Location and climate can also greatly impact which options are available and how much different systems cost to run. For instance, natural gas tends to be cheaper than heating oil but is not as readily available in New England.

*Cost data sourced from Angi.


How To Maintain Your Heating System

No matter what kind of heating system you have, you’ll want to perform regular maintenance on it. Most issues that can affect your heating system aren’t noticed until it’s too late—and often at the worst time. Preventive HVAC maintenance allows you to deal with potential problems before they become larger issues and costs less than emergency HVAC repair. In the video below, heating expert Richard Trethewey explains the importance of maintaining your heating system, especially if you have a furnace:

Maintenance requirements vary depending on your home’s heating system type. Forced-air systems have filters that need replacement at least twice a year to ensure the system runs efficiently. Luckily, this is an easy do-it-yourself (DIY) job for most homeowners. Most heating systems should be annually inspected, cleaned, and serviced by a professional. A licensed HVAC technician should check your heating system in the fall and air conditioner in the spring. You can expect to pay $75–$200 for an annual tune-up.


Our Conclusion

A heating system is a big investmentand one you could be living with for the next 25 years. By comparing the different types of heating systems for homes, you’ll learn which best meets your needs and is most compatible with your home. Before purchasing a new system, we recommend receiving quotes for the cost of an HVAC installation from at least three different HVAC installation professionals for a customized recommendation and quote.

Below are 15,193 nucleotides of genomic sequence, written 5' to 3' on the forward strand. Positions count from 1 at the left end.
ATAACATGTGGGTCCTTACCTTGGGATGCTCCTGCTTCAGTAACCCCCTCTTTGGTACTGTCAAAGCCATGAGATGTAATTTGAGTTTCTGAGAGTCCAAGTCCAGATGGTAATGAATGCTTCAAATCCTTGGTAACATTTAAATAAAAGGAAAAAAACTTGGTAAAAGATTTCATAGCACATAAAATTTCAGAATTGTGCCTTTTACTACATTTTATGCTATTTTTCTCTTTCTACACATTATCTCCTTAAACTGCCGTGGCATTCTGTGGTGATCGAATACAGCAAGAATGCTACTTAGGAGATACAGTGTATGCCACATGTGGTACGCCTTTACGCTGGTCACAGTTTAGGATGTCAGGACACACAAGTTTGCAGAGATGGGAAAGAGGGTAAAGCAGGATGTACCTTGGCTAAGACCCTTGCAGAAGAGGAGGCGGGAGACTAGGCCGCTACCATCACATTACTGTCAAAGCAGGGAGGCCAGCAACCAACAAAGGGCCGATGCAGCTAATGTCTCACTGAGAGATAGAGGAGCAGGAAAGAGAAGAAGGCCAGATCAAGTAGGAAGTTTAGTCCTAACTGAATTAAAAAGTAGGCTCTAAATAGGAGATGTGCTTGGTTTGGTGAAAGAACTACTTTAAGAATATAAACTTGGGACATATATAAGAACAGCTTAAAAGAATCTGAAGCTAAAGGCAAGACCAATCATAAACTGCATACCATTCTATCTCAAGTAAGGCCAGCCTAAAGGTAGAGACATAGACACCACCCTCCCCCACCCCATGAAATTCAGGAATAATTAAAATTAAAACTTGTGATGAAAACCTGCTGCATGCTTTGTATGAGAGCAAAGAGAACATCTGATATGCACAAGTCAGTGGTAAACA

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FAQ About Types of Heating Systems

What type of heating system do most homes have?

Most homes have a forced-air furnace, boiler, or heat pump. Furnaces are an affordable, reliable, and efficient home heating solution for moderate climates, while boilers are more common in older homes and colder climates. Heat pumps have also been gaining popularity in moderate climates.

What heating system is most efficient?

The most energy-efficient heating system is the geothermal heat pump. In colder months, the heat pump transfers heat to your house from the ground, which stays warmer than the air. However, geothermal systems have a higher upfront cost than other options.

What is the best heating system for a house?

The best heating system for a house depends on several factors, including climate, fuel availability, budget, and existing setup. For instance, heat pumps excel in moderate climates, while high-efficiency gas furnaces may be more cost-effective in colder climates. If you already have ductwork, sticking with a forced-air system might make more sense than switching to a ductless mini-split or radiant heating system.